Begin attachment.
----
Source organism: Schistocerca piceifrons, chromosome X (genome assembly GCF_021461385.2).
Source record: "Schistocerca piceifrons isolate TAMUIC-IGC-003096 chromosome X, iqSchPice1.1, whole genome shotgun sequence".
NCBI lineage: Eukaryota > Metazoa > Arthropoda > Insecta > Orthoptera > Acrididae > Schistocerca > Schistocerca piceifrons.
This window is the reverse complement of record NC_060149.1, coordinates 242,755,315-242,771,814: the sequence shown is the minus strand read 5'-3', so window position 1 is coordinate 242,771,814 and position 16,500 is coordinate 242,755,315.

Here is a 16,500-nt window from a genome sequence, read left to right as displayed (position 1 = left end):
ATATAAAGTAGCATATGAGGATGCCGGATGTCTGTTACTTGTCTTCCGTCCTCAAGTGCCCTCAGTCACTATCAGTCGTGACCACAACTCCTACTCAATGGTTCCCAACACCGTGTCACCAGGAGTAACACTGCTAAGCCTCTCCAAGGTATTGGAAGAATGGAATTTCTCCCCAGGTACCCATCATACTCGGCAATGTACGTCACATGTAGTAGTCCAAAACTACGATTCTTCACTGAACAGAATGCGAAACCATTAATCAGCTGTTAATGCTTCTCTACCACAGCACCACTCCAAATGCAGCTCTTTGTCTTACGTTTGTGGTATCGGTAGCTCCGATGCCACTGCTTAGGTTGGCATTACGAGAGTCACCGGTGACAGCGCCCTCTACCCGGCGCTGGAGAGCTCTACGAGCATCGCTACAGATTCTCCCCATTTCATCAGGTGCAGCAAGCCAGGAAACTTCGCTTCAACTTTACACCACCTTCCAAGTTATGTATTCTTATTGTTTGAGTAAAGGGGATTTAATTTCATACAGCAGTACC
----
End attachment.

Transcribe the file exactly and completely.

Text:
Source organism: Schistocerca piceifrons, chromosome X (genome assembly GCF_021461385.2).
Source record: "Schistocerca piceifrons isolate TAMUIC-IGC-003096 chromosome X, iqSchPice1.1, whole genome shotgun sequence".
NCBI lineage: Eukaryota > Metazoa > Arthropoda > Insecta > Orthoptera > Acrididae > Schistocerca > Schistocerca piceifrons.
This window is the reverse complement of record NC_060149.1, coordinates 242,755,315-242,771,814: the sequence shown is the minus strand read 5'-3', so window position 1 is coordinate 242,771,814 and position 16,500 is coordinate 242,755,315.

Here is a 16,500-nt window from a genome sequence, read left to right as displayed (position 1 = left end):
ATATAAAGTAGCATATGAGGATGCCGGATGTCTGTTACTTGTCTTCCGTCCTCAAGTGCCCTCAGTCACTATCAGTCGTGACCACAACTCCTACTCAATGGTTCCCAACACCGTGTCACCAGGAGTAACACTGCTAAGCCTCTCCAAGGTATTGGAAGAATGGAATTTCTCCCCAGGTACCCATCATACTCGGCAATGTACGTCACATGTAGTAGTCCAAAACTACGATTCTTCACTGAACAGAATGCGAAACCATTAATCAGCTGTTAATGCTTCTCTACCACAGCACCACTCCAAATGCAGCTCTTTGTCTTACGTTTGTGGTATCGGTAGCTCCGATGCCACTGCTTAGGTTGGCATTACGAGAGTCACCGGTGACAGCGCCCTCTACCCGGCGCTGGAGAGCTCTACGAGCATCGCTACAGATTCTCCCCATTTCATCAGGTGCAGCAAGCCAGGAAACTTCGCTTCAACTTTACACCACCTTCCAAGTTATGTATTCTTATTGTTTGAGTAAAGGGGATTTAATTTCATACAGCAGTACC